S.League club merger between Woodlands and Hougang falls through
Merger between Woodlands and Hougang 'not feasible'
It was a merger mooted by the S.League, then set in motion and announced by its administrators at the end of the 2014 season.
But last month, more than a year later, it came to light that the marriage between Woodlands Wellington and Hougang United did not actually take place - it could not, because, according to a group of Woodlands fans fighting to keep the club alive, the league's administrators failed to abide by the constitution that governs S.League clubs.
"We started asking questions based on a story written in your paper in November 2014, (and since then) we've had four meetings with the Football Association of Singapore (FAS) and two meetings with Sport Singapore (SportSG)," said James Lim, a Woodlands fan and a former deputy director at the People's Association.
"We said that they can't just go ahead with their plans without, as per the constitution, getting votes from 80 per cent of the voting members in the club to pass the resolution."
Clause 35 (a) of Woodlands' constitution states that the "club shall not be dissolved, except with the consent of not less than 80 per cent of the voting members of the club".
According to Woodlands' 2014 annual returns statement, the club has around 14,000 members.
Woodlands, one of the pioneers of the S.League - Singapore's professional football competition which kicked off in 1996 - finished 11th of 12 teams in 2014.
At the end of the season, the club had accumulated debts of around $400,000, which prompted the idea of a merger.
After the announcement of the merger, the Rams did not participate in the 10-team S.League last year.
Said Lim: "We're fans, they (the FAS and S.League) are the administrators of football here, so maybe they have a bigger picture view of the whole thing.
"If they do want to go ahead with it (the merger), we will accept it, but they must do it according to the constitution."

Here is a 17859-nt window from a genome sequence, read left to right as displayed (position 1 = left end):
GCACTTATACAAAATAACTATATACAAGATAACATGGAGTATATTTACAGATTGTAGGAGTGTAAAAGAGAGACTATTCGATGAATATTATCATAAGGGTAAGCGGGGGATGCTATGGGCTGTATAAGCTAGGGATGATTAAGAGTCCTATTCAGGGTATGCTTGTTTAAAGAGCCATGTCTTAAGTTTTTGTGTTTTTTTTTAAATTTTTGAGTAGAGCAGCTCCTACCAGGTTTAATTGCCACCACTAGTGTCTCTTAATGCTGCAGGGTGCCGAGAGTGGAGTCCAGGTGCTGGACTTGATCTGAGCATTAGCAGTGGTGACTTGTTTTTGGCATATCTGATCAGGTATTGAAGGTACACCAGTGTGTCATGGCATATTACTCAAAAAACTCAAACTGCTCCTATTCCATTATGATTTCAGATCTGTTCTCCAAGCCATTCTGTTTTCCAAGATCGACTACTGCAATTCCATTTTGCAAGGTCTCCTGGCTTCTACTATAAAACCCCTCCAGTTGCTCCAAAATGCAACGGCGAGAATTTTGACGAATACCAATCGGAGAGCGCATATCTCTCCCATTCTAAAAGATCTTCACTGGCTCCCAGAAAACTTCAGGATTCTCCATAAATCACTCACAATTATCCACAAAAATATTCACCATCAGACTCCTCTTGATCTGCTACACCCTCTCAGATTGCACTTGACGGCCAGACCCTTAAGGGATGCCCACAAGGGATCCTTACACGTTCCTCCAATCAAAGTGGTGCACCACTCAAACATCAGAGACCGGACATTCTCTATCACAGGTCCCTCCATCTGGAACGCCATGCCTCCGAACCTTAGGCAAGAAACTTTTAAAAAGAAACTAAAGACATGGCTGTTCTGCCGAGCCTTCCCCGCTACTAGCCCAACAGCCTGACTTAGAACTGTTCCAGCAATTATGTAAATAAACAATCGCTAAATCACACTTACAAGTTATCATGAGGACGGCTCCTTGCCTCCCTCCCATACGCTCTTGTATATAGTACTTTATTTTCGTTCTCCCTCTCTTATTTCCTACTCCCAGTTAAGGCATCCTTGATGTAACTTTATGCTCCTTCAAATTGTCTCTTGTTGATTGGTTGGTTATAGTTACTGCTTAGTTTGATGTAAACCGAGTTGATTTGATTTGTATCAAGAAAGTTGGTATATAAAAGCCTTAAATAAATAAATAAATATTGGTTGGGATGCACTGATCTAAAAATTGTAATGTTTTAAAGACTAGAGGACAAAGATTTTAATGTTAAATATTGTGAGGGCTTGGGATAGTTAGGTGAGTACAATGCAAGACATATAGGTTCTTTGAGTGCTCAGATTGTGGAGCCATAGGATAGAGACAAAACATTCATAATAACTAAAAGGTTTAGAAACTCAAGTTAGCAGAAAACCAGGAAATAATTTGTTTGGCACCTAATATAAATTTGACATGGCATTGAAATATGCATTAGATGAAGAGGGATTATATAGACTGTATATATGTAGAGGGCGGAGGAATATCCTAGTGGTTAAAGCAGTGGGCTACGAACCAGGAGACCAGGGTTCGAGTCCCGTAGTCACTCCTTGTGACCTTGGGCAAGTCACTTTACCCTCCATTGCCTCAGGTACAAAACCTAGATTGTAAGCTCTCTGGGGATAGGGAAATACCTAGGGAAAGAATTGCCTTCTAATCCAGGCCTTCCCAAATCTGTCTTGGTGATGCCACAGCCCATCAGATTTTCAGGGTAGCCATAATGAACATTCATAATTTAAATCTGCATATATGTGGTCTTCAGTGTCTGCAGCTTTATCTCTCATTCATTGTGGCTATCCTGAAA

The S.League did not answer queries from The New Paper pertaining to constitutional matters, but in a statement, a spokesman said: "The merger idea, which was to enable clubs to be financially stronger through combined resources and funds, was, unfortunately, not feasible for implementation at this juncture.
"Woodlands Wellington will continue as a football club under the purview of the S.League, engage in community football activities and pay off its debts, similar to all other clubs sitting out."
However, in response to TNP queries in last April, an FAS spokesman said that it had obtained "in principal approval from the relevant authorities on the merger", and that all matters concerning Woodlands' clubhouse were done with "strict corporate governance."
Shasi Kumar, a former coach at Woodlands, called for more transparency from the FAS and the S.League.
"The merger should not have taken place if it was not carried out in the proper manner. It just should not have happened," he told TNP.
The S.League has witnessed a merger in the past, in 2002, between Balestier Central and Clementi Khalsa.
Both clubs were dissolved with a new entity, Balestier Khalsa, formed.
"Now they (the authorities) will need to come out and explain how and why it happened, and do the right thing by bringing in people who have the interests of the club at heart," added Shasi.
Lim and his group are currently trying to get into the Woodlands executive committee, and if successful, they aim to form youth teams this year, before trying to return to the S.League next year.
"We're now preparing a business plan for the club and trying to get into the Woodlands executive committee so we can play a part in bringing the club back in the right way," he said.